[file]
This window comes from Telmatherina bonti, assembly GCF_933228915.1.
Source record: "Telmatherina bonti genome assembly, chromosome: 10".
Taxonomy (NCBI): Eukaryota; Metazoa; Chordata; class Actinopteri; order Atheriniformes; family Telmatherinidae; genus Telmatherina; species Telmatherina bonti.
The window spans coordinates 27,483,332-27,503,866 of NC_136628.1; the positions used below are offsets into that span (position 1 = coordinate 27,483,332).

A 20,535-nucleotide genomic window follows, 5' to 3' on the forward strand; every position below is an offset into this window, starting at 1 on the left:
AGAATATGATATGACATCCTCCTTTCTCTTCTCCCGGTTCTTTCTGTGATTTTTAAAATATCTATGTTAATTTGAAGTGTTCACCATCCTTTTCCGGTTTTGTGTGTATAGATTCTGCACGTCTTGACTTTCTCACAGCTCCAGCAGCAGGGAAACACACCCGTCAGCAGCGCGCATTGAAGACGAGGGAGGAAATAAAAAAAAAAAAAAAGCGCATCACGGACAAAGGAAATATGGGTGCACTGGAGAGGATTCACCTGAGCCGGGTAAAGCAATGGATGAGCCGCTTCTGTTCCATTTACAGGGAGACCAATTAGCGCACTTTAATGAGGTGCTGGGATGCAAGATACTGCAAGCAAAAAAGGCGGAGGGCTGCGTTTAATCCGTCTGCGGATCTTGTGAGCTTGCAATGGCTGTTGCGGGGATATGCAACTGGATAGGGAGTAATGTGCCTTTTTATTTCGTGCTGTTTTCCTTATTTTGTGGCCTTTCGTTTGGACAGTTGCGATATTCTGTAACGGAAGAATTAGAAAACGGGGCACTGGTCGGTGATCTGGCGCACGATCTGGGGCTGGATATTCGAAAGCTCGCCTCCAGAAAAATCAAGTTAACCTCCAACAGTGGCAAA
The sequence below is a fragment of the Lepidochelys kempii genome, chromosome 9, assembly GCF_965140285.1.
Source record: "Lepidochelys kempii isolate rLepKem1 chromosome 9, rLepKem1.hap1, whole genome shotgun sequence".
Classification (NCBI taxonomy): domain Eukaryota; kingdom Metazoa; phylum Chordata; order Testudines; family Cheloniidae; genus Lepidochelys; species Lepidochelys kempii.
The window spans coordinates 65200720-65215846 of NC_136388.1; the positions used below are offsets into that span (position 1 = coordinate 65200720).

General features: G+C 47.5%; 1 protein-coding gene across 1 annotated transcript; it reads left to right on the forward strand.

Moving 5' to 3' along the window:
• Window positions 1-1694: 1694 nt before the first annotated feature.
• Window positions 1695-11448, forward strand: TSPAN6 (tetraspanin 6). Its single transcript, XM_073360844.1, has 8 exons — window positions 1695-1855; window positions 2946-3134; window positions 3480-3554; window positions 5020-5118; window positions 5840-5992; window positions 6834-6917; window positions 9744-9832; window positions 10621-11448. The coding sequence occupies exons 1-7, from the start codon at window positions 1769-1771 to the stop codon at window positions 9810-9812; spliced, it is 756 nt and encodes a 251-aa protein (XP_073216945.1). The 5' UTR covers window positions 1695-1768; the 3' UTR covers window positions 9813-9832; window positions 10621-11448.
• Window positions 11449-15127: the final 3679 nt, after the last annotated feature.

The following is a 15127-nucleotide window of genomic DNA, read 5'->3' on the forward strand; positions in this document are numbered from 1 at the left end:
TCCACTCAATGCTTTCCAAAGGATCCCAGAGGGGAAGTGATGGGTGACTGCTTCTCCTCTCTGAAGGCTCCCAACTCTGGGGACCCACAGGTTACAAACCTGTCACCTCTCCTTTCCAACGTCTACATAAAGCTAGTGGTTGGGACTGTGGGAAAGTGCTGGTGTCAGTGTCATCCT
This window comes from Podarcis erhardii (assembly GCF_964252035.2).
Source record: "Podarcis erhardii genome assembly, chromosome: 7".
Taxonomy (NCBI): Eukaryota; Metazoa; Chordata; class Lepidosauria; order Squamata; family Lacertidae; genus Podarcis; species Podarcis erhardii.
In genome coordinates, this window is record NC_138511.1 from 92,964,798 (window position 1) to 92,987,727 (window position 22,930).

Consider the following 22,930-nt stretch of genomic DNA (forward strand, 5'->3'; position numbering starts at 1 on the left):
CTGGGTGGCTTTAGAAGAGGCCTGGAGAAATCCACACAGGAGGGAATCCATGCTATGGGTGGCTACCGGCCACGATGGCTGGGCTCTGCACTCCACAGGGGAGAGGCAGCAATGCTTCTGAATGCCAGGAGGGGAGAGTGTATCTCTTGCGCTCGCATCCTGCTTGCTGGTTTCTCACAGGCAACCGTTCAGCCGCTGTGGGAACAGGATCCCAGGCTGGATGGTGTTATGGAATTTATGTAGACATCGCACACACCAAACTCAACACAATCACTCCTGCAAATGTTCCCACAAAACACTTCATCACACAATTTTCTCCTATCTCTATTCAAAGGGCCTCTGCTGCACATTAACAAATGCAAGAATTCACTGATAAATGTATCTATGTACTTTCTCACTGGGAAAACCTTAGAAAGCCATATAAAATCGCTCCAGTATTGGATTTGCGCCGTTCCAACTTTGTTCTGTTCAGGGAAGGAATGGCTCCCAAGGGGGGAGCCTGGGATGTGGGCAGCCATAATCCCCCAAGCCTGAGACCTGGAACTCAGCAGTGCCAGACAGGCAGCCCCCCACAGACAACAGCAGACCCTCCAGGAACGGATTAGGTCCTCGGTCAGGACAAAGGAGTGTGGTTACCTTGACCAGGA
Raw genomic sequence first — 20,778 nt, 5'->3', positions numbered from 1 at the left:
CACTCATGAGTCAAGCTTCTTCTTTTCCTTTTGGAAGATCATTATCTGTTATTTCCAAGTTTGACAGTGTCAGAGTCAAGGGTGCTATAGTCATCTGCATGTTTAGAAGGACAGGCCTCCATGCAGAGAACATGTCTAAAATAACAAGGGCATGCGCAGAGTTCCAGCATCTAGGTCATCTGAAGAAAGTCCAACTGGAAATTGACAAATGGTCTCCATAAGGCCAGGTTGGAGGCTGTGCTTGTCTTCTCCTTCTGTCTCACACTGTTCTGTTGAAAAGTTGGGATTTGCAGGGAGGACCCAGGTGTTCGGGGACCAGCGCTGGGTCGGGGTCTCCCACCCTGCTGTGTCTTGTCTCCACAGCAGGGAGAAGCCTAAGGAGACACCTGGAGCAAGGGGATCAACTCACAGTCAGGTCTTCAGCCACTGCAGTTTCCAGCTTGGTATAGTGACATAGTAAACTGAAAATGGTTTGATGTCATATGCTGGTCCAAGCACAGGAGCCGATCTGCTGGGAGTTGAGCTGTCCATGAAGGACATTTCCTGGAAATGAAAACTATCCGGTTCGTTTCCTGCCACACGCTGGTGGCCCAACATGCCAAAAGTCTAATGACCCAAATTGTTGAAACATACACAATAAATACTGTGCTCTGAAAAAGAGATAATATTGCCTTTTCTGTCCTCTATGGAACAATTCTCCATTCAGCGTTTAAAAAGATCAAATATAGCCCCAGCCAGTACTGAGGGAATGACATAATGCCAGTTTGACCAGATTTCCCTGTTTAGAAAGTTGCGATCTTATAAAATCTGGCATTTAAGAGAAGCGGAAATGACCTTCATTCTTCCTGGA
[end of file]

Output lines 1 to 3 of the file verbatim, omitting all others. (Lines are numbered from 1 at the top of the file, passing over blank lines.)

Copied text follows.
This window comes from Telmatherina bonti, assembly GCF_933228915.1.
Source record: "Telmatherina bonti genome assembly, chromosome: 10".
Taxonomy (NCBI): Eukaryota; Metazoa; Chordata; class Actinopteri; order Atheriniformes; family Telmatherinidae; genus Telmatherina; species Telmatherina bonti.